It seems that every week brings a new development in this deepening intercontinental collaboration researching the “Caesarea inscription”—the ancient Hebrew inscription (which is not ancient at all) mentioning Nazareth which scholars routinely consider “proof” that the hometown of Jesus existed in Roman times. This series of posts on Mythicist Papers is now in its third month (the first post to this website regarding this inscription was back on June 10). Mr. Enrico Tuccinardi in Italy, an anonymous colleague in Israel, and myself in the U.S. have assiduously followed up numerous leads with the result that an entirely unsuspected background has come to light regarding the “Caesarea inscription” (in quotes because readers of this blog now know that the inscription never actually existed except in the minds of modern scholars).This post conveys one of the most dramatic revelations that I have personally experienced in many years of researching Israeli archaeology. I believe it can be said that, from this time forward, it will not be possible to confidently view the “Caesarea inscription” as evidence for anything except fraud. From now on, those who consider the archaeology of Nazareth must do so without the benefit of this much touted inscription.
A few days ago Mr. Tuccinardi brought the following two shocking letters from 1972 to my attention. Both are in the public domain (despite the superposed ASOR request to contact for permission) and are freely available online HERE (see pp. 16-20). The first letter is from Dr. G. Ernest Wright, past President of The American Schools of Oriental Research (ASOR). It directly concerns the character of the late Dr. E. Jerry Vardaman and is no doubt the most devastating peer critique of a scholar that I have ever read. As regular reader’s of this website know, Dr. Vardaman was the Baptist minister and biblical archaeologist who discovered the Nazareth fragment of the “Caesarea inscription”—a fragment Mr. Tuccinardi and I have already determined was “planted” in the field. We have also determined scientifically that the “Caesarea inscription” never existed (the three fragments cannot be assembled into any single plaque). Details of how these astonishing conclusions were reached can be found in the preceding blog posts.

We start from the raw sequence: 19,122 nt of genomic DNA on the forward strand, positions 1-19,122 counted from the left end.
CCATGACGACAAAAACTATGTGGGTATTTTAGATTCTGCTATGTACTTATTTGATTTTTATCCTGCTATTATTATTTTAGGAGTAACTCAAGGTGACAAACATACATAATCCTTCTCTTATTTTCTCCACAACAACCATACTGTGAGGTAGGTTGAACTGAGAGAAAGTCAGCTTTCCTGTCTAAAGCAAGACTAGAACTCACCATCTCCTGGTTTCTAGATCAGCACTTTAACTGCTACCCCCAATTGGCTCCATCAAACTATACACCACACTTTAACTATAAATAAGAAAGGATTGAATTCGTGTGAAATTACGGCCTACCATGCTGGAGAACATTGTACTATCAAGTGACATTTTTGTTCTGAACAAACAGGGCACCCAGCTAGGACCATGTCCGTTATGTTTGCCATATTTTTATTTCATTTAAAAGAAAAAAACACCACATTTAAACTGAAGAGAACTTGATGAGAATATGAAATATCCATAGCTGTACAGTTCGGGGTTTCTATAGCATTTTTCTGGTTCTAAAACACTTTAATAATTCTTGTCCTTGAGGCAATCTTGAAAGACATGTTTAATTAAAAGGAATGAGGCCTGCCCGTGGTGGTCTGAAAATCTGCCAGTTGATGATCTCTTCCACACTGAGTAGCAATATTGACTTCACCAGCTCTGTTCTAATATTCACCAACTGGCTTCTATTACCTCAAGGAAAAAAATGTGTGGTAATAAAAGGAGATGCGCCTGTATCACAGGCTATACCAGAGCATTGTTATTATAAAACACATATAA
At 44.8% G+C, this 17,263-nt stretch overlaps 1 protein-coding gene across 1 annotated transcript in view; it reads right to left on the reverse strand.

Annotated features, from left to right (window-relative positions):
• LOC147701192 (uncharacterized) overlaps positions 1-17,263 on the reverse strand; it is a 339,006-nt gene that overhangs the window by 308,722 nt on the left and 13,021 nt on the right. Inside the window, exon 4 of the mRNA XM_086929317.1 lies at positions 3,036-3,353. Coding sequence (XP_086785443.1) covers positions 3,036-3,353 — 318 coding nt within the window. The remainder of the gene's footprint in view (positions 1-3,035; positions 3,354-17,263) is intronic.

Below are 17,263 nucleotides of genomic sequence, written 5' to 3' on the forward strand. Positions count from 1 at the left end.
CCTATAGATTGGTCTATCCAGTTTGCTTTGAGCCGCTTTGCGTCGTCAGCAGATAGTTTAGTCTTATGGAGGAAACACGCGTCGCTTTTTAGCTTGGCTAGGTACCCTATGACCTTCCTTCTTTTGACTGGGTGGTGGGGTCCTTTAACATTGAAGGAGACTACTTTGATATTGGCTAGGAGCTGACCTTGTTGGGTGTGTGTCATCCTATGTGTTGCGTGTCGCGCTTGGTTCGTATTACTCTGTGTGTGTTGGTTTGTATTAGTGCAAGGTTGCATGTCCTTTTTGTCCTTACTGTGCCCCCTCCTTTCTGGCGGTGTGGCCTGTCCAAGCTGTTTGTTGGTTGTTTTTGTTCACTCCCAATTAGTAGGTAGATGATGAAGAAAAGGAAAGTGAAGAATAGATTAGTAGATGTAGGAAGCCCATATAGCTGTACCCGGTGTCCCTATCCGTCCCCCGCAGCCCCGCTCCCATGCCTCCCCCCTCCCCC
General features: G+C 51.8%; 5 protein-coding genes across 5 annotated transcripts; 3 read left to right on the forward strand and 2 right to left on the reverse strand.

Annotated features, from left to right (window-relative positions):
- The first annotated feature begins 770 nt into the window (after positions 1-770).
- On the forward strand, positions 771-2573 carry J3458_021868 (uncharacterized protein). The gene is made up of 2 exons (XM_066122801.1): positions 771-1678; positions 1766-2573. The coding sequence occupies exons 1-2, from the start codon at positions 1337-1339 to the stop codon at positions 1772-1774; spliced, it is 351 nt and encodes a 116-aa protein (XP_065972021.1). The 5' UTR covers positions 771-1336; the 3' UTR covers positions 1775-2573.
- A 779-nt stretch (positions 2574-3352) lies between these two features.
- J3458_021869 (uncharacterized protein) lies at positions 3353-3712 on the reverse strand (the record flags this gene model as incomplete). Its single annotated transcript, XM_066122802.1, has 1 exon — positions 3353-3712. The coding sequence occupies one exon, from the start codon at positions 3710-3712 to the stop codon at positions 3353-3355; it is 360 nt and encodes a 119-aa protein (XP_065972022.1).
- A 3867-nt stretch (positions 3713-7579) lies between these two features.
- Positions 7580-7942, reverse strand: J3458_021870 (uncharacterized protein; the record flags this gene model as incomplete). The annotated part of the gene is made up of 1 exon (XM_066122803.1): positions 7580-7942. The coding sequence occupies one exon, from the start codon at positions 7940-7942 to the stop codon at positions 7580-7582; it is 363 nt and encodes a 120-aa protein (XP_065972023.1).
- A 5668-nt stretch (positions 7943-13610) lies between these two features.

Dr. Wright’s extensive letter (the first, below) more than vindicates long-held suspicions that Prof. Vardaman was dishonest to a degree involving actual criminal behavior. The letter furnishes a laundry list of Dr. Vardaman’s professional shortcomings ranging from gross incompetence to moral turpitude, and even indicates that Vardaman was at one point subject to arrest by the Jordanian police for activity including bribery. In the strongest terms, Dr. Wright through this letter impresses upon Dr. William Hull (Dean of The School of Theology, Southern Baptist Theological Seminary, under whom Vardaman was working at the time) that Dr. Vardaman “cannot be trusted.” Wright “raised very serious allegations regarding the feasibility of permitting [Vardaman] to undertake further archaeological work in the Middle East” (as stated in Dr. Hull’s reply).
The second letter is Dean Hull’s response, sent after an interval of four months. During that time Prof. Vardaman resigned his duties at SBTS and assumed a new position at Mississippi State University. There can be little doubt that Dr. Wright’s letter below precipitated Dr. Vardaman’s resignation. Dean Hull writes: “our Seminary now has no involvement in any archaeological work which may be undertaken by Dr. Vardaman in the future.”